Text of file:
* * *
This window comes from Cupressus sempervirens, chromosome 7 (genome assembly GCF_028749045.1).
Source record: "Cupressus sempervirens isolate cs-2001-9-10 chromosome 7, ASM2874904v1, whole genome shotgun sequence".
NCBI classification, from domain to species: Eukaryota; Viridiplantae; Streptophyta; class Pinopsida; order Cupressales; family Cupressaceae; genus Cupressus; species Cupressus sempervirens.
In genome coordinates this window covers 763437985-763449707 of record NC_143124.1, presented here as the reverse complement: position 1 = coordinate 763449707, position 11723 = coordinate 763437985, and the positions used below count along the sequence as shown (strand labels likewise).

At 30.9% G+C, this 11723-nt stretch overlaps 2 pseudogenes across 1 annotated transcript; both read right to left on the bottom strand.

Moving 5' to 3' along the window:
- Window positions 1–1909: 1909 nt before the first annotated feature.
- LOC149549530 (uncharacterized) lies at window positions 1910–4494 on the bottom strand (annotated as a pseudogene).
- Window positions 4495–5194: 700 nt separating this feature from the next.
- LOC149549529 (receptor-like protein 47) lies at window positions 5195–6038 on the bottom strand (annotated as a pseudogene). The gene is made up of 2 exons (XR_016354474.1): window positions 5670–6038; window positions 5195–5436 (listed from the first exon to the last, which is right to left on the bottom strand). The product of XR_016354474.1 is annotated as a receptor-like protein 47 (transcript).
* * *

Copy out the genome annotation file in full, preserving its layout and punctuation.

This window comes from Cupressus sempervirens, chromosome 7 (genome assembly GCF_028749045.1).
Source record: "Cupressus sempervirens isolate cs-2001-9-10 chromosome 7, ASM2874904v1, whole genome shotgun sequence".
NCBI classification, from domain to species: Eukaryota; Viridiplantae; Streptophyta; class Pinopsida; order Cupressales; family Cupressaceae; genus Cupressus; species Cupressus sempervirens.
In genome coordinates this window covers 763437985-763449707 of record NC_143124.1, presented here as the reverse complement: position 1 = coordinate 763449707, position 11723 = coordinate 763437985, and the positions used below count along the sequence as shown (strand labels likewise).

At 30.9% G+C, this 11723-nt stretch overlaps 2 pseudogenes across 1 annotated transcript; both read right to left on the bottom strand.

Moving 5' to 3' along the window:
- Window positions 1–1909: 1909 nt before the first annotated feature.
- LOC149549530 (uncharacterized) lies at window positions 1910–4494 on the bottom strand (annotated as a pseudogene).
- Window positions 4495–5194: 700 nt separating this feature from the next.
- LOC149549529 (receptor-like protein 47) lies at window positions 5195–6038 on the bottom strand (annotated as a pseudogene). The gene is made up of 2 exons (XR_016354474.1): window positions 5670–6038; window positions 5195–5436 (listed from the first exon to the last, which is right to left on the bottom strand). The product of XR_016354474.1 is annotated as a receptor-like protein 47 (transcript).